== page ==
My first moments of motherhood are etched in my brain in indelible print. Sitting by my son’s incubator day after tedious day, I tried to glimpse his body through the tangled wires and machinery. When the Huggies newborn diaper covers your baby from head to toe, it’s enough to make any new mother wonder if she got more than she bargained for.
And so I sat, and sat, and sat. I was not allowed to hold him due to the line that he had running into his umbilical artery through his microscopic bellybutton. Instead I moved aside the tangled rainbow of wires, and tried to find a fuzzy place to stroke. I had read that massaging premature infants was a stimulant for them and this kid sure could have used some of that.
When he reached a stage where he was ready for food, we were jubilant. Feeding meant draining my own body of milk, and sending a few drops of it down a tube that started in his nose and ended in his stomach cavity. My husband held the tube, and I held the baby (finally!). It was the closest thing to mother/child bonding you could find in the neo-natal intensive care unit.
Midnight was weighing and bathing time. We learned to do it all ourselves, rendering the nurses extraneous (almost). We burned the midnight oil night after night in that hospital, like truckers guarding a big haul.
He was our child, and through many weeks of intensive care, we staked that claim over and over again. Like a pioneer explorer sticking his post in a mound of dirt, I claimed my little slip of a life, through a stroke of the cheek, an original lullaby, and a drop down the feeding tube.
Love was in the air.
NATURE OF LOVE
In his treatise on kindness, Rabbi Eliyahu Dessler makes a groundbreaking statement on the nature of love. He posits that a relationship based upon giving is one in which love will grow ad infinitum. Why? Because love is an outgrowth of the giving process.
My students often had a bone to pick with this theory. In a loving relationship, isn’t giving a natural outgrowth of love? It was a matter of which came first, the chicken or the egg, but the implications were far reaching. In their eyes, love was an electrical impulse that translated into giving. According to Rabbi Dessler, the more you give, the more electrical current you create in your relationships. He puts the steering wheel in our hands, instead of leaving it up to some inexplicable force.
I must admit, I empathized with their point of contention. As a new mother, I knew that my love for my child was just that — intangible and beautiful, unforced and uncultivable.
Approximately two years after our first child was born, I found myself sitting in the same neonatal unit with son number two. This one was a “hefty” 33-weeker. We were miles past son number one. Sitting there after delivery, I watched his wan face redden as he tried to cry, but emitted no sound, as the respirator was suppressing his larynx. He was not ready for food yet, and I stored God’s precious elixir in little bottles in the NICU freezer.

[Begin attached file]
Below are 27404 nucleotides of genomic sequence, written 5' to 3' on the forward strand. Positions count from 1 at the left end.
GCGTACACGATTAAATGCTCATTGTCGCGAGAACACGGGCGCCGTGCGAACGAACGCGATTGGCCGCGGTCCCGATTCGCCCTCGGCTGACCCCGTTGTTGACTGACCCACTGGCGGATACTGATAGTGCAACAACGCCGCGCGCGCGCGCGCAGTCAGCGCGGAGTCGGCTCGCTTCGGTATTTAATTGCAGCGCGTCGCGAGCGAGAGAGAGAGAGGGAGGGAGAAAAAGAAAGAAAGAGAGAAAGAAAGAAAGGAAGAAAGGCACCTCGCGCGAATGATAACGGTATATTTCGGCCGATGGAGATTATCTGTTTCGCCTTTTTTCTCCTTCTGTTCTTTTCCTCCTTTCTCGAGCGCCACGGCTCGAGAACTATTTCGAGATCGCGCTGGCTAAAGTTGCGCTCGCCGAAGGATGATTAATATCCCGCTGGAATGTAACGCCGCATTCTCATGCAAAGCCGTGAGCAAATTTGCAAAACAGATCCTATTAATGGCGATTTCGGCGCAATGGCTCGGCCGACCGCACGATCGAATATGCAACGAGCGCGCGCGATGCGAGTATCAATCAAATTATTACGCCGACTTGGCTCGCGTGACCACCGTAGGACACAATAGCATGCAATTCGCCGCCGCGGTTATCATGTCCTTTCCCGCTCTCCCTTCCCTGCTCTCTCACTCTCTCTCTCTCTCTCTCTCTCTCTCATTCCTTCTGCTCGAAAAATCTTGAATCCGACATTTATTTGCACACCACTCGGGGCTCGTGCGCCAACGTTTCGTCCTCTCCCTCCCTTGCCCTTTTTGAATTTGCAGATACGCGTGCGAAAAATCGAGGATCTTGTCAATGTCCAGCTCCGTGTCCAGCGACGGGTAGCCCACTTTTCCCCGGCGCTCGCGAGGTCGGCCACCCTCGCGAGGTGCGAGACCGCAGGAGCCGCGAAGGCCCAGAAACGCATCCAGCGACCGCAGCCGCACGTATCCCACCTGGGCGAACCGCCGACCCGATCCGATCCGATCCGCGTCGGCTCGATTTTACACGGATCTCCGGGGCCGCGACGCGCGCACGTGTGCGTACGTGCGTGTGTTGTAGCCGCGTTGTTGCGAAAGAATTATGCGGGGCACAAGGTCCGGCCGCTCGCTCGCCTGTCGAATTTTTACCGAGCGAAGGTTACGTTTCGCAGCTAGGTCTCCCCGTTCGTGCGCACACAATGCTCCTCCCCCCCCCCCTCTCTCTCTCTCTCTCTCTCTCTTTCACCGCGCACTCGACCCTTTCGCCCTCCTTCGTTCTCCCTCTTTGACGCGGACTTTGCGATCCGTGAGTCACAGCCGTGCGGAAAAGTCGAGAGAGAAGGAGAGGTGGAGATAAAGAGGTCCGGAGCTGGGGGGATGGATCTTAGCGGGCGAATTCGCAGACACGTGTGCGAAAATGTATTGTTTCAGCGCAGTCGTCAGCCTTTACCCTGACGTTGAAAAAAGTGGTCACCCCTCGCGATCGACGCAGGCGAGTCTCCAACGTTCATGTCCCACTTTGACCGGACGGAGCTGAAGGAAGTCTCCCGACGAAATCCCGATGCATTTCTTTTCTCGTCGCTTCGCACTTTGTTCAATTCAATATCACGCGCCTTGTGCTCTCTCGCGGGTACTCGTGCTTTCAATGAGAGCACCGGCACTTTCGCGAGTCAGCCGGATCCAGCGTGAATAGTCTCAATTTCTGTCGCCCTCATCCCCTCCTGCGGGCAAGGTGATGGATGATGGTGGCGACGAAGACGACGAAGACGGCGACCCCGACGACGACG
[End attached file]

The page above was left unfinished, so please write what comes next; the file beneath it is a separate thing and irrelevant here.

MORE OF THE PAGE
It was all the same. The grey tweed upholstered chairs, the nurses in their one piece pinks, and the pungent smell of antiseptic soap. I felt as if I were watching a re-run of a medical drama.
I was discharged without my child, and again that old familiar feeling of stepping over the threshold of our home without the tiny life that I had to leave behind. I knew, though, what the next few weeks heralded. I would be there the next morning.
My loyalties were painfully divided over the next weeks between my emotionally needy toddler at home, and the tiny bundle lying supine in his incubator. I ran to the hospital each morning to fulfill my duty, and then rushed back to pick up my eldest from playgroup. Whenever feasible, I returned a second time in the evening, but I had to go back and relieve my husband so that he could visit as well. I felt as if some very core part of me was torn in half, somewhere deep inside where my brain didn’t seem to reach.
My husband went to the hospital often to check on our baby. He brought me back reports, some of which I relished. Others I would have preferred not to hear.
I knew things were different within me that first Shabbat afternoon that son number two was in the hospital. “Yael, do you want to walk over to see the baby?” my husband asked.
“Nah. You go. I’m tired. I need to build up my strength. I’m still just after birth.” (That never stopped me before.)
My husband just kind of raised his eyebrows and looked at me askance. He went. I stayed. Cocooned in my blanket, I could almost pretend that my life was on cruise control.
I did what I had to do. I did not in any way neglect my responsibilities as a parent to either of my children. That is why I am not sure why it took me for a spin when someone offhandedly remarked later that week:
“You must really love that baby!”
I must really love that baby. I mean, of course I must. Which mother does not love her child? I thought of him for a moment, with the little gauze strip covering his eyes to protect him from the bilirubin lights. He looked like he was tanning when I saw him this morning.
“I mean, obviously,” I replied.
I went back to my dishes, scrubbing away bits of residue with a vengeance. Do I love my child? My baby? Is there anything more inglorious than a mother who doesn’t love her child? Am I that type?
A few weeks later we brought him home. This strange child that I had been visiting all this time was now sleeping in my bedroom. The indispensable nurses were dispensed of. At three in the morning I awoke from my half-sleep to his cry. I picked him up — a four-pound butterball, and I nestled him in my arms. I breathed in the fresh scent of Johnson’s baby bath and I ran my nose softly along the rim of his scalp. I watched him open and close his little mouth, looking, looking for me. He needed me. He needed me!
I gave to him.
And love was in the air.
Rabbi Dessler was right.